21 April 2011 7:18
I don't know if this is the correct place to ask for this but here goes.
Basically I just started administering a small company network and am encountering some issues when it comes to CA servers. Basically we have 9 servers on the network, all in the same location. 2 of these servers are DC while another one is an exchange server. Now the exchange and one of the DCs are CA servers and they both have totally different certificates.
Now after a few suggestions here on the forums I am thinking of creating a VM just for this purpose. I want to install it as the main CA and re-issue the certificates from the other servers on this one and remove the other CA's. That's were I need help with though. Can anyone guide me as to the correct procedure and best practise for doing this?
Thanks in advance
17 April 2012 2:45Moderator
This is a tricky situation. You should first think about your PKI design. Take a look at: PKI Design Guidance http://social.technet.microsoft.com/wiki/contents/articles/2901.pki-design-guidance.aspx
I think you should read the following blog postings as well:
Ultimately, you will see that you don't want to simply replace the existing CAs, but rather to build a good two-tier PKI hiearchy with an offline root CA. However, if that is too much for you to manage, you may elect to do a single Enterprise Root CA. In that case, you will still ultimately want to perform a type of migration to a new server. I think the Amer Kamal blog post will be the most direct step-by-step for you. Still, you might have a difficult time following the steps, so you may have to ask additional questions.
17 April 2012 7:11
sorry, I don't agree with the "good two tier" PKI. This is just a general "best-practice" for general environments and only makes people feel like poor fools when having a single CA. For pure AD forest/domain environments, it is rather an expensive nonsens (in terms of resources, administration, licenses etc.), like you were raking your front-garden with a tractor.
Lets think about it:
Why do you generally need CA hierarchy in the first place:
- to have the ability to revoke an IssuingCA if it gets compromised - RootCA cannot be revoked, so we would keep the RootCA offline to prevent its compromise. In a public environment, how would you inform all of your clients about your RootCA was compromised - imagine a bank that issues certificates for all the private people who want to use its internet backing. So you need the hierarchy with offline RootCA.
- to have a simple "trust hierarchy" where all clients need to trust only one CA. That means, if you need to implement another IssuingCA later, you will not have to make another hierarchy trusted on the clients. Again, making a CA trusted on "public diverse" environment may be very expensive - again with tha bank example it can be quite clear.
What is the begist problem with Offline RootCA?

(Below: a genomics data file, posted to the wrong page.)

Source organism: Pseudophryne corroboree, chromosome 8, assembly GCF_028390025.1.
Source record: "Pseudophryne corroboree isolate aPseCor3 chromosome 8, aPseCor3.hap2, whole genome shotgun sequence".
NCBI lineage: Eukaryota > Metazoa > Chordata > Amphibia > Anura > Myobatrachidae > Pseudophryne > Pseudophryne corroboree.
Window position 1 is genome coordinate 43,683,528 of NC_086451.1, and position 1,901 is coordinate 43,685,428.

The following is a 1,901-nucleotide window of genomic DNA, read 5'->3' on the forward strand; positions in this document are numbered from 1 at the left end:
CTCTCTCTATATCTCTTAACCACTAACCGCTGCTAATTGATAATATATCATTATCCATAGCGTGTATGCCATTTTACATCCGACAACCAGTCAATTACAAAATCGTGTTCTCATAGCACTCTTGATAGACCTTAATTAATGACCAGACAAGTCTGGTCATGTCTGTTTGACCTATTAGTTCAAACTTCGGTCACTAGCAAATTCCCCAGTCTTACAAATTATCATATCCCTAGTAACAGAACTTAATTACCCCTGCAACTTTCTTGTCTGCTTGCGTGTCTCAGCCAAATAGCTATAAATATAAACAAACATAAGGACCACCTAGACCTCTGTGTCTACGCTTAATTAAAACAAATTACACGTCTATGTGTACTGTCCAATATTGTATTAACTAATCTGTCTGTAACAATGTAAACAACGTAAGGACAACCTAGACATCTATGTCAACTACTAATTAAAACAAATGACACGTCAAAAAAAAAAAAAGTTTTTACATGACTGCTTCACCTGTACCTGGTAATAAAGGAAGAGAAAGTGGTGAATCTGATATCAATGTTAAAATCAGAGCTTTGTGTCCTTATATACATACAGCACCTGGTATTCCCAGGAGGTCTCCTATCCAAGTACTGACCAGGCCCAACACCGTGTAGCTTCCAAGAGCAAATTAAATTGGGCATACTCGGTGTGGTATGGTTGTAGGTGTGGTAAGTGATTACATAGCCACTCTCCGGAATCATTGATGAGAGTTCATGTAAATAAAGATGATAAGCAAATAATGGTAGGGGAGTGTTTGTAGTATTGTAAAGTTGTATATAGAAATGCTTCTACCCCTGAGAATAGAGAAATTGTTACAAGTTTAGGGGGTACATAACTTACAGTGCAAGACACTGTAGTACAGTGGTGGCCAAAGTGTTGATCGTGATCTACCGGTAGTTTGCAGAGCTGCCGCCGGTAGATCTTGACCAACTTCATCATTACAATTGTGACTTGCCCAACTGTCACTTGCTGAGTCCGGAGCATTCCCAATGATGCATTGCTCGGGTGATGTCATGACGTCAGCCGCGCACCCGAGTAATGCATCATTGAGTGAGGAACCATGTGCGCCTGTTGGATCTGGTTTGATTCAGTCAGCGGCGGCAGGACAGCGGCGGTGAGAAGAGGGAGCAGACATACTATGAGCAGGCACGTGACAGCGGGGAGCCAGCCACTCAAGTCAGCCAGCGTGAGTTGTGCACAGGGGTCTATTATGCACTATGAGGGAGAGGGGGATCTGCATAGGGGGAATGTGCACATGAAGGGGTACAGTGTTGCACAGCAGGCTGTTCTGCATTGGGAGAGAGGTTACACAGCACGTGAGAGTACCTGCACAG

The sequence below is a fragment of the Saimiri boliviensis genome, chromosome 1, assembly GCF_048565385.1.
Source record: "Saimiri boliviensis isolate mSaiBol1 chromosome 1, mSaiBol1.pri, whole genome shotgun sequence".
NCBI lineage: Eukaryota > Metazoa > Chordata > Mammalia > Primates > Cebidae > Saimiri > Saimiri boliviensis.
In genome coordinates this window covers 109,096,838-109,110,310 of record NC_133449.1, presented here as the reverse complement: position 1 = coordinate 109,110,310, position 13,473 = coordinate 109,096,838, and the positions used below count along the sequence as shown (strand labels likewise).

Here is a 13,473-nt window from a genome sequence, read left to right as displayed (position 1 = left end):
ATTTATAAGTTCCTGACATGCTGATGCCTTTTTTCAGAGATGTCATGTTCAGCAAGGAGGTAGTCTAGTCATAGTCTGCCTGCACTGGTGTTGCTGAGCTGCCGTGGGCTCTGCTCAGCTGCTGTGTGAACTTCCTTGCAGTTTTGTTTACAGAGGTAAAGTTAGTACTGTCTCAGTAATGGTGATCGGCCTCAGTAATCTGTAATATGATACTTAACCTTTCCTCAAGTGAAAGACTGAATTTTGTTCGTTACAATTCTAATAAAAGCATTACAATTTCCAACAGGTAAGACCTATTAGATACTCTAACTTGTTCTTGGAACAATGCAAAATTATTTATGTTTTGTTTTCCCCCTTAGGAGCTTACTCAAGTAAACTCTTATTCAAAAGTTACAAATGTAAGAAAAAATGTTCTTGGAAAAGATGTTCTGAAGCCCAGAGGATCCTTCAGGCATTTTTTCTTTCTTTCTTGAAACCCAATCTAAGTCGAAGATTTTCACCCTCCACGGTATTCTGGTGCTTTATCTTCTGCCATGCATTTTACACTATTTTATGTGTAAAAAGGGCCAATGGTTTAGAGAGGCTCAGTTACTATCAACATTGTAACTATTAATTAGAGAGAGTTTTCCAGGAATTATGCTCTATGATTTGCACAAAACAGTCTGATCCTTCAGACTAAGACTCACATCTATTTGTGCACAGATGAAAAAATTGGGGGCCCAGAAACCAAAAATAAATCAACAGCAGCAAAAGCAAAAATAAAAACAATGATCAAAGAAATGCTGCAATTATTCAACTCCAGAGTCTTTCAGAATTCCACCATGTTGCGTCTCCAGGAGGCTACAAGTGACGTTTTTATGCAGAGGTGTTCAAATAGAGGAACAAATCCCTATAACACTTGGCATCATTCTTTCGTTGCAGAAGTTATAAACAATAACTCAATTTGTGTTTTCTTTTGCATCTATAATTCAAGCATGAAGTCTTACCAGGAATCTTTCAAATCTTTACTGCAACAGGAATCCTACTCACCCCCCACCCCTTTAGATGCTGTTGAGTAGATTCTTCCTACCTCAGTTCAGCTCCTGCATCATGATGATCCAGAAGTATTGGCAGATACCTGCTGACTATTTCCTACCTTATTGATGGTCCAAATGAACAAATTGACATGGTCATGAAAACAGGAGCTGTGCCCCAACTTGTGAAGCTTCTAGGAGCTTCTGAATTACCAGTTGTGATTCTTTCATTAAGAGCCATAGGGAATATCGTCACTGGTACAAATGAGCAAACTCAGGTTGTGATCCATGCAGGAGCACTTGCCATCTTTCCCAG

- it must produce CRLs. Because it is offline, you need to go there, pull it from safe, sign the CRL "manually" and pull it back and copy the CRL to a public CDP. If you want to limit the amount of physical manual administration in this regard, you must prolong the CRL validity intervals. The longer the validity, the lesser security of the hierarchy in case any of the IssuingCAs is compromised
What about pure domain/forest environments?
- you have veeery fast and precise method how to make a CA trusted on the clients - Group Policy. It applies automatically every 120 minutes. This is extreme speed in comparisson with a manual "trust distribution" in public environemnts. You can make hundreds of different RootCAs trusted on all your clients in matter of minutes.
- you have even faster method how to make a RootCA untrusted on the clients - Group Policy again. It will be an extreme speed when compared with CRL publication interval which is often in units of months.
- what is the risk of having one of your DCs (not CA) compromised? Rebuilding the whole forest definitelly. So imagine you have a forest with loooots of DCs, servers, clients and a single Offline RootCA. What are you going to do when a single DC is found to have a virus running there for some time? You MUST REBUILD THE WHOLE FOREST from scratch or from last clean backup (meaning ALL MACHINES from the last backup, not just DCs). Come on, the only thing that ramains there is the precious Offline RootCA - funny :-)
So why would you install the CA hierarchy with offline RootCA for pure domain environmet?
17 April 2012 11:28
Agree with Onderj, and judging by the size of the environment a two-tier PKI is an overkill! You can easily decommission the old CAs and start with a new one to reissue the server certificates.
My recommendation is
- Follow the steps 2-5 in http://support.microsoft.com/kb/889250, make sure to only follow 2-5 for all current CAs, this way the old CAs are still valid although they are uninstalled
- Install and configure the new Ent CA
- Re-Enroll the server certificates
- Perform the rest f the steps from http://support.microsoft.com/kb/889250 to clean up the old CAs
17 April 2012 19:16ModeratorI appreciate the explanatory disagreements as the explanations are edifying. I still think the first link, blog by Amer Kamal, on how to accomplish the migration is worth reading in this situation. I like that Hasain has also provided KB resources as an answer. Thanks for providing additional answers Ondrej and Hasain - I think they will be helpful.